• Pour palm oil into a medium-sized pot.
  • Add 3 tablespoons of the akanwu (potash) water and stir continuously using a wooden spoon, add more and stir until the oil thickens and the colour changes from red to yellow. (If it is cracking, add another 1/2 tablespoon of akanwu water and stir. This mixture is called ncha (soap))
  • Add one seasoning cube, ugba, crayfish (and crayfish seasoning cube if using), ehuru, scotch bonnet and about 1/4 cup of concentrated meat stock and stir well. Taste for seasoning and add salt if needed.
  • Scoop the cooked cow leg pieces into the slurry and mix to get the sauce into the crevices.
  • Place over low heat to just warm through, about 1 minute, stirring.
  • Dish into bowls garnished with onions rings, scotch bonnet and thingly sliced utazi.

Notes

  • Serve with palm wine or any drink of choice e.g Pina Colada, Nigerian Chapman or Afterglow Mocktail.
  • You can enjoy your Nkwobi paired with boiled or roasted yam and plantain also with plain white rice.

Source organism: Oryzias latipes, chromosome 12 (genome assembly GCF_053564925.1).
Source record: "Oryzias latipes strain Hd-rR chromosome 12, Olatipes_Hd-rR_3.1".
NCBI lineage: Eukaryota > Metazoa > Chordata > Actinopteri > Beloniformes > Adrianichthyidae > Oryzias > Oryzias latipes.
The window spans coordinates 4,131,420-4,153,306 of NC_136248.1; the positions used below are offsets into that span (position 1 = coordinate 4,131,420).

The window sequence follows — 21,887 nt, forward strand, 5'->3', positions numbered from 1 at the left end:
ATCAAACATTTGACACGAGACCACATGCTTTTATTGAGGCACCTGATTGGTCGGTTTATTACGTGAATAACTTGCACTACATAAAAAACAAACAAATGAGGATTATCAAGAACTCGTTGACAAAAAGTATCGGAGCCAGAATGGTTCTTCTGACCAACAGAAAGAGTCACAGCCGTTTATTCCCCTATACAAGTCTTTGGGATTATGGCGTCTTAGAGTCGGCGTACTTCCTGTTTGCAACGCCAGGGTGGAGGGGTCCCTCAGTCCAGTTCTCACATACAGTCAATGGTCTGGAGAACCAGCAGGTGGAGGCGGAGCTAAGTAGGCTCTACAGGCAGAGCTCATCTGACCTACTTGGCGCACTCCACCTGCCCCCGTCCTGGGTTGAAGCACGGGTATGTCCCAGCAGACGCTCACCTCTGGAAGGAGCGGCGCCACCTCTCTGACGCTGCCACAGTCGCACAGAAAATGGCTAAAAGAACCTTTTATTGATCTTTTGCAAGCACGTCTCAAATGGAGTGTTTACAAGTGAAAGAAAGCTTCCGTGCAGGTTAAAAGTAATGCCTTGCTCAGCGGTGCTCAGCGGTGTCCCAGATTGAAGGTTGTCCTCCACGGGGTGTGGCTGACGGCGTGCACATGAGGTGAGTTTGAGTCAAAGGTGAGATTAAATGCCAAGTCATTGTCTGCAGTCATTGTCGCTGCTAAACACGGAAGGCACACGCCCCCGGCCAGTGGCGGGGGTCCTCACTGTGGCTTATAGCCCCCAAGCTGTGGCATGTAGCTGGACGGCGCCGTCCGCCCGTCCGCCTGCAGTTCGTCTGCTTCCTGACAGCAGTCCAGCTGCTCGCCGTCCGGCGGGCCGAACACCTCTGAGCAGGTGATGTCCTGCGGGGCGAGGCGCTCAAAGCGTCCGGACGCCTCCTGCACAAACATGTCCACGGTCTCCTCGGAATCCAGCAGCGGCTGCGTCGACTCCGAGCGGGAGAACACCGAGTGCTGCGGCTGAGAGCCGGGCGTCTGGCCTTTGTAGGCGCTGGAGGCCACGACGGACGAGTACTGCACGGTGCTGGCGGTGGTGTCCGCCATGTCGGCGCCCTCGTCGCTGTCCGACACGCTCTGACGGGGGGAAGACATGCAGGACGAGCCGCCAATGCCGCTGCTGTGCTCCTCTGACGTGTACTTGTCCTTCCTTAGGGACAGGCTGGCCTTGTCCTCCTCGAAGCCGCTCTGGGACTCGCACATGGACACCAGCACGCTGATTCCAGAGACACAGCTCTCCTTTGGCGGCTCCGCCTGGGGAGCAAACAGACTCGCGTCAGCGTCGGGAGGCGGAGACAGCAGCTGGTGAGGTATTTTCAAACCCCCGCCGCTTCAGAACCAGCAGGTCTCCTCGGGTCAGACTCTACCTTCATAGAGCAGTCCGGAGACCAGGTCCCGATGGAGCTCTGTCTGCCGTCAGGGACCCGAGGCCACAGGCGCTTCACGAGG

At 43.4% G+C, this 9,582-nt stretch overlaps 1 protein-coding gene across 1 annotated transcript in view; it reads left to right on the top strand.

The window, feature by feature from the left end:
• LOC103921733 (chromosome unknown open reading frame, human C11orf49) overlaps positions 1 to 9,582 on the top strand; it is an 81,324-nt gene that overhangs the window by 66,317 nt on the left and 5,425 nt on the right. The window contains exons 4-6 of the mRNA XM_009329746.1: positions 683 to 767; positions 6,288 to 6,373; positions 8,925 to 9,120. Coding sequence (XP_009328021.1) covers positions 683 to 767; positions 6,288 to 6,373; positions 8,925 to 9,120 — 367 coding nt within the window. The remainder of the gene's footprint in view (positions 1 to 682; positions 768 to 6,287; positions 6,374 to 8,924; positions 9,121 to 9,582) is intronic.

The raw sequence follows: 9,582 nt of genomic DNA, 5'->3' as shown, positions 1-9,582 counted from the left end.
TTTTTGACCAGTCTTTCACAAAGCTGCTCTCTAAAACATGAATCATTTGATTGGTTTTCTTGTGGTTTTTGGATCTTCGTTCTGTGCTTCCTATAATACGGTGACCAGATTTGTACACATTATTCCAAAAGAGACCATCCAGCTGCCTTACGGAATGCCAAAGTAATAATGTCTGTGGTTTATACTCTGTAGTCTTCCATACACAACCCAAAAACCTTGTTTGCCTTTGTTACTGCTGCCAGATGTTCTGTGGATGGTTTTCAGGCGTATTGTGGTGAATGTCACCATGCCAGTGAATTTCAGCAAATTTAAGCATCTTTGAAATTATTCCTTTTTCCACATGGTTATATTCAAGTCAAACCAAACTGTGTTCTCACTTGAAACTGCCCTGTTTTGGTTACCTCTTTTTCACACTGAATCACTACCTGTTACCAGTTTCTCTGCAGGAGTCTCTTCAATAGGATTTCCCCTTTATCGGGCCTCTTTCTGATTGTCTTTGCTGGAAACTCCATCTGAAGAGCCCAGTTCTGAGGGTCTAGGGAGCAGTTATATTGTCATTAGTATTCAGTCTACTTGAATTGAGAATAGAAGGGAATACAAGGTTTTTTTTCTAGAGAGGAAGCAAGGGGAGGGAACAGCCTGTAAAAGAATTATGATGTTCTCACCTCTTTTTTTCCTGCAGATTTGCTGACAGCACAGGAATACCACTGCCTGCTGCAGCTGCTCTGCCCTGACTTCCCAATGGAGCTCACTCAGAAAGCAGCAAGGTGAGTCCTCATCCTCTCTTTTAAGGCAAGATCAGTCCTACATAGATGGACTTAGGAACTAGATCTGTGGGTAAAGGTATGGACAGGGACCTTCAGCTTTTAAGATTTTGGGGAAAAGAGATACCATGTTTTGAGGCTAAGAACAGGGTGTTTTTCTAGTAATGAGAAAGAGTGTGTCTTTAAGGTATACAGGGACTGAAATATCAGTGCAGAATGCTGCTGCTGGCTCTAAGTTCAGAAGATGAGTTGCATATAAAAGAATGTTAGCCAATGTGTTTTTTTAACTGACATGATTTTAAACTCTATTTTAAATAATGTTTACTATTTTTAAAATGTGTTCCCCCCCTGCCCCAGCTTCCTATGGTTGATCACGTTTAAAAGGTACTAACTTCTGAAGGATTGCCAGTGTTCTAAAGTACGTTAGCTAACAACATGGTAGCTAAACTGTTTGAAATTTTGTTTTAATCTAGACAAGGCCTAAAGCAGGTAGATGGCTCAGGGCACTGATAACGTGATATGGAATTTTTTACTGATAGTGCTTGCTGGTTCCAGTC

• Do not heat the Nkwobi for longer than a minute or else the oil will separate and your dish will taste oily instead creamy.
  • The number of utazi leaves might vary depending on their size.
  • Store in a freezer, thaw in the refrigerator and reheat over a gentle heat, just until warmed throw. You can defrost and use a low heat setting in your microwave oven too.
  • Use baking soda as a substitute for akanwu.
Keyword beer palour food, cowleg, pub food

Note

  • Do not heat the Nkwobi for longer than a minute or else the oil will separate and your dish will taste oily instead creamy.
  • The number of utazi leaves might vary depending on their size.
  • Store in a freezer, thaw in the refrigerator and reheat over a gentle heat, just until warmed throw. You can defrost and use a low heat setting in your microwave oven too.
  • Use baking soda as a substitute for akanwu.

 

If you enjoyed my Nkwobi in spicy palm oil sauce, you will also enjoy my Isi ewu, goat head in spicy sauceBushmeat and vegetable, Peppered Ponmo and Homework, goat meat Nkwobi.